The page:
Police Enhance Search and Rescue Techniques

By: Erica Proffer Email
By: Erica Proffer Email

Law enforcement agencies from Florida, South Carolina, Virginia and the Wiregrass are training in Ozark to find missing persons faster.

Thirteen deputies and officers from the southeast are in Ozark this week for Project Lifesaver International, training in searching for missing people with mental diseases, such as Alzheimer’s, Autism and Down Syndrome.

"They're trained with actual flying so they can hear any sounds of the helicopter being in the air, tracking from the air techniques, we train from the air. It gives them the best training that you could give them," says Chief of Operations Barry Thacker of Project Lifesaver International.

Officers have been training in the classroom all week on the search techniques, but now, they are taking what they've learned to the field.

Meteorologist Matt Posgai has agreed to become the ‘missing person’.

Project Lifesaver will load him with the transmitter that would normally be in the bracelet. Then, they will go through, step by step to see just how the police department or any law enforcement agency would track a missing person.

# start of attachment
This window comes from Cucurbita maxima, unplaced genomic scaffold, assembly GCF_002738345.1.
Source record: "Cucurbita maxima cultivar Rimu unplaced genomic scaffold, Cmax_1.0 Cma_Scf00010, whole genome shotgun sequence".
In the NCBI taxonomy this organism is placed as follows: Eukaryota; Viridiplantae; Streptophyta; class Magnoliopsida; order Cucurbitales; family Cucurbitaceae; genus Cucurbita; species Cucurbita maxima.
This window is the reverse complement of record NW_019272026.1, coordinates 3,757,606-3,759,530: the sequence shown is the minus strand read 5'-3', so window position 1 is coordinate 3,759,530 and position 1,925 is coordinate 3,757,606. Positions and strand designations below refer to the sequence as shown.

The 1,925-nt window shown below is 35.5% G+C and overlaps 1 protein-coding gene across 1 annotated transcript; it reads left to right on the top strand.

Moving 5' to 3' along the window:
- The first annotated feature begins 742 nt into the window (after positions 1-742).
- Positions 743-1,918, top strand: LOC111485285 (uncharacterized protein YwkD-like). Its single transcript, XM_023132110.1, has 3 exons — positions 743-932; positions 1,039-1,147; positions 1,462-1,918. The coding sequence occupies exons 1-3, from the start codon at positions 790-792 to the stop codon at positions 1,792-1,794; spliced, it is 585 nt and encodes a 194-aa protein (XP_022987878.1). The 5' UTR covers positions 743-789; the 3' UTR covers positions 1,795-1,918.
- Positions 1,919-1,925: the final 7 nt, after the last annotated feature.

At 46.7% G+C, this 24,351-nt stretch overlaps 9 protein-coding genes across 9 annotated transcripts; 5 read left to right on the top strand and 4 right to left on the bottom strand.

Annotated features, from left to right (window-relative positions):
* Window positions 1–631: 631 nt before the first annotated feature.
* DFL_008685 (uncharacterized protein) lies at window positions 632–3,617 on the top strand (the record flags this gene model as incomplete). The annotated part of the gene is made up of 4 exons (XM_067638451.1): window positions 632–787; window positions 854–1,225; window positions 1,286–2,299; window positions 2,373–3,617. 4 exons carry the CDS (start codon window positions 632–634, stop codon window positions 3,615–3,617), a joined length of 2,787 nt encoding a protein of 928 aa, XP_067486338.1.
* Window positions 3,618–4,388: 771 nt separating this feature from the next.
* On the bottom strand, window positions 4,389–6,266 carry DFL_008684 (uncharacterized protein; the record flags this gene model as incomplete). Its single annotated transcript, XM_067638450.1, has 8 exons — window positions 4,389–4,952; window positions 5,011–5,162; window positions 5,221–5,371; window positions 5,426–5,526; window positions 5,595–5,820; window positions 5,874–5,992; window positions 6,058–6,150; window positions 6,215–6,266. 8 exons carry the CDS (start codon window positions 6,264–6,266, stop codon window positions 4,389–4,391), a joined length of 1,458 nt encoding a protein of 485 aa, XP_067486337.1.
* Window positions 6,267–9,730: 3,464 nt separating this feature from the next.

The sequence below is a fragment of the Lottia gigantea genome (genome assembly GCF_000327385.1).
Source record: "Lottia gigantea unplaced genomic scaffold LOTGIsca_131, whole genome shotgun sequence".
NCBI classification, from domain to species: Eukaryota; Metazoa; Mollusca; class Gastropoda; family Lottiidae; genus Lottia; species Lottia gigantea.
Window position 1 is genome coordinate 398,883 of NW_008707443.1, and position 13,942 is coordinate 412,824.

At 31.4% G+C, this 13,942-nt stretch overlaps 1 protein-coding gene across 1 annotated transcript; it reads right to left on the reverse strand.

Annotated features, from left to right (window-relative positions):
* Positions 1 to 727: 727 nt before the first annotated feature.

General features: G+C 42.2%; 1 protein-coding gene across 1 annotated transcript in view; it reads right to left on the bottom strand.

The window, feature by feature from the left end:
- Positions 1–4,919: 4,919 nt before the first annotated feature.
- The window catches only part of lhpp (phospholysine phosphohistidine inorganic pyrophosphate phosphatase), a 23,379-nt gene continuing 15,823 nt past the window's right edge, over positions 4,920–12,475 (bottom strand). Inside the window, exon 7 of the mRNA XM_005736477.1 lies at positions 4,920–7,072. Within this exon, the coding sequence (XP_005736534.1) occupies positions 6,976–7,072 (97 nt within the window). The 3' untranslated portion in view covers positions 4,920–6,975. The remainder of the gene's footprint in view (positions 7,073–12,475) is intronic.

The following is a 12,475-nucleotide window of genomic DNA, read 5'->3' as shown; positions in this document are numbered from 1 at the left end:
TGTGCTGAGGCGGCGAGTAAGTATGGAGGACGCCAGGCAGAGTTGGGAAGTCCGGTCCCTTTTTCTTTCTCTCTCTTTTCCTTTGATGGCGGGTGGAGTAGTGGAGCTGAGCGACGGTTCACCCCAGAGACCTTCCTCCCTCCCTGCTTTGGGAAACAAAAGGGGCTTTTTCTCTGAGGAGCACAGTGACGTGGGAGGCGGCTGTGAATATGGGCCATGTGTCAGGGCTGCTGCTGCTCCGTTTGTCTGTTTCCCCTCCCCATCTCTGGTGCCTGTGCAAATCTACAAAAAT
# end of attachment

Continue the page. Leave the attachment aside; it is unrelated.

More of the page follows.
So, after getting Matt ‘lost’, we hopped on board with the aviation crew.

We knew the last point he was seen, and from there, we searched for Matt's location told by the bracelet's locator.

After searching for about 15-30 minutes, we found Matt about a mile away from his last known location.

Project Lifesaver officials say using technology like this improves response time and the chances of finding a missing person, alive.

"With this helicopter, the range increases up to 5-7 miles. So in essence, when the helicopter breaks the tree line, they're going to get the frequency immediately. It's no contest with the helicopter in the air," says Thacker.

Officials say not all people with a mental disease like Alzheimer’s will get a bracelet; only those that have a high chance of ‘wandering’ away.

The Dale County Sheriff's Office played host to the training.

Next up? The deputies and officers will take an instructors course, so they can take what they've learned back to their agencies.

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